His conscience weighing on him, Watts eventually helped Julie escape when she was a teenager (likely when the Walgreens photo surfaced). And although they were supposed to meet at a second location, he never saw the Purcell girl again. Isabel Hoyt reacted with a fatal overdose, much like Lucy did. The detectives also learn that Julie went to a convent, where she stayed for three and a half years. There, she called herself Mary July and worked through her many lingering issues.
Nuns Helped Julie Fake Her Death
Although Hays and Roland first think Julie died of AIDS back in 1995 (there's a tombstone and everything), viewers eventually learn that she is very much alive. What's more, Julie stayed with Mike Ardoin, as may fans already suspected.
Hays Realizes That Julie Is Still Alive, Then Promptly Forgets
While reading his wife's book, Life and Death and the Harvest Moon, Hays sees a vision of Amelia (Carmen Ejogo), as the detective does at times. She points out that Julie's death might be a coverup to protect the Purcell girl from people who still want to hurt her. The detective then realizes the landscaper whom he and Roland met at the convent is none other than Julie's childhood friend, Mike Ardoin. Although fans had already figured this one out, it takes Hays a bit longer to parse. Furthermore, the two have a child named Lucy, proving that time is indeed a flat circle.
There Are Still Some Loose Ends
Although most plotlines tied up fairly neatly, there are still several things audiences don't learn, like why Roland stayed single, how Amelia died, and who killed Tom Purcell. But at least we can rest assured that everyone's favorite Pumpkin Lady wasn't a culprit, and that those teenage boys just ended up being run-of-the-mill bullies — not child murderers.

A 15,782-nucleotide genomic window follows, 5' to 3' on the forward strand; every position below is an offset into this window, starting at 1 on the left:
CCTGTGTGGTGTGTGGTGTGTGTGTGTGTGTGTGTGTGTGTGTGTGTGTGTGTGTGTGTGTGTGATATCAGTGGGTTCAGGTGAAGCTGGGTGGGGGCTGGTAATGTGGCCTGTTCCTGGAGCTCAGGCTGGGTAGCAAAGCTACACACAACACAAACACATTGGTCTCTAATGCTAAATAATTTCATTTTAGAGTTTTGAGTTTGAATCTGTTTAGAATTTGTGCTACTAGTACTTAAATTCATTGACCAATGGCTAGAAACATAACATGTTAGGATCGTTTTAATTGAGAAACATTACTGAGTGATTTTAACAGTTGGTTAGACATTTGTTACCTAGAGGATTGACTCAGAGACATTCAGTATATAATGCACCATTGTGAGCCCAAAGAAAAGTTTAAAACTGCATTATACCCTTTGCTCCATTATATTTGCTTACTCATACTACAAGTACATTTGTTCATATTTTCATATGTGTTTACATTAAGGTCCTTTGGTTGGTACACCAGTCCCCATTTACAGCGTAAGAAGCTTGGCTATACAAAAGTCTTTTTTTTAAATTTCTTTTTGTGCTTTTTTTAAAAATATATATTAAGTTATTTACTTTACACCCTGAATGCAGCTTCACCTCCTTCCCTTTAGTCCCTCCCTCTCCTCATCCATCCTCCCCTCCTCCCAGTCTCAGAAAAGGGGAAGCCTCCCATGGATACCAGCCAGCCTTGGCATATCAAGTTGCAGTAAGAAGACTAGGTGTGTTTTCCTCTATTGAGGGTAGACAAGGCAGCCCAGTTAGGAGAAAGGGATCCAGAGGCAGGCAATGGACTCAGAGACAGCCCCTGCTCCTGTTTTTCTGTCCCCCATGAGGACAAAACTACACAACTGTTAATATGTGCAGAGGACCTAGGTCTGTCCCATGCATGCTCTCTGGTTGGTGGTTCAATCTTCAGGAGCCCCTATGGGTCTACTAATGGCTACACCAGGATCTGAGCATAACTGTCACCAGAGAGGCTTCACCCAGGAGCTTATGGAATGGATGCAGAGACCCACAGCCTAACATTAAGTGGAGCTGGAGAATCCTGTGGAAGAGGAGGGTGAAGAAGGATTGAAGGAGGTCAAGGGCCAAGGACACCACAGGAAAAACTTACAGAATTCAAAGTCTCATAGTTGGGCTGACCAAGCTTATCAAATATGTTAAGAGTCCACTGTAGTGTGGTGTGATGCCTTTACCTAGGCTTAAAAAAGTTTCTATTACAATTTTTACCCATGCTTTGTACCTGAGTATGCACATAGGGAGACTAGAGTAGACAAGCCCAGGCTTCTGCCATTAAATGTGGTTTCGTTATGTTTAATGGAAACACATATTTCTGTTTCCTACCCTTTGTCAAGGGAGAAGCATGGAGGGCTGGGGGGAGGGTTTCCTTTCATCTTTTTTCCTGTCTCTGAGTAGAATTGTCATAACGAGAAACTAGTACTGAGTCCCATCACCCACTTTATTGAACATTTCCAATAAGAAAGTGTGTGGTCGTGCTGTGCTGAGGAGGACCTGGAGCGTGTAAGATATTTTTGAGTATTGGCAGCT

It also seems bizarre that Elisa Montgomery would bring up Rust and Marty from Season 1 without there being some sort of pay-off. This particular Chekhov's Gun ended up being a spiral-shaped red herring, and it was disappointing that Matthew McConaughey and Woody Harrelson didn't make a cameo. Even Edward Hoyt's (Michael Rooker) presence was a bit of a let-down — his car ride with Hays ended quickly, with a vague threat that kept the detective quiet for the next 25 years.
Audience Responses Were Mixed
The finale certainly wasn't for everyone, and it quite anticlimactic, since devoted fans had already predicted every twist and turn beforehand. That said, some viewers pointed out that Season 3 was more about relationships than the case itself. Indeed, the story revolved more around Hays and Roland's friendship and the detective's marriage with Amelia than any missing girl.
But however you felt about where Hays and Roland ended up, it's depressing that they spent the last three and a half decades obsessing over a single case — especially one that had a fairly straightforward answer. But it's nice to think that, at the very least, Purple Hays and Roland are reunited at last. And maybe now, they'll be able to sit on the front porch, drinking two fingers of Southern Comfort and talking about the good old days.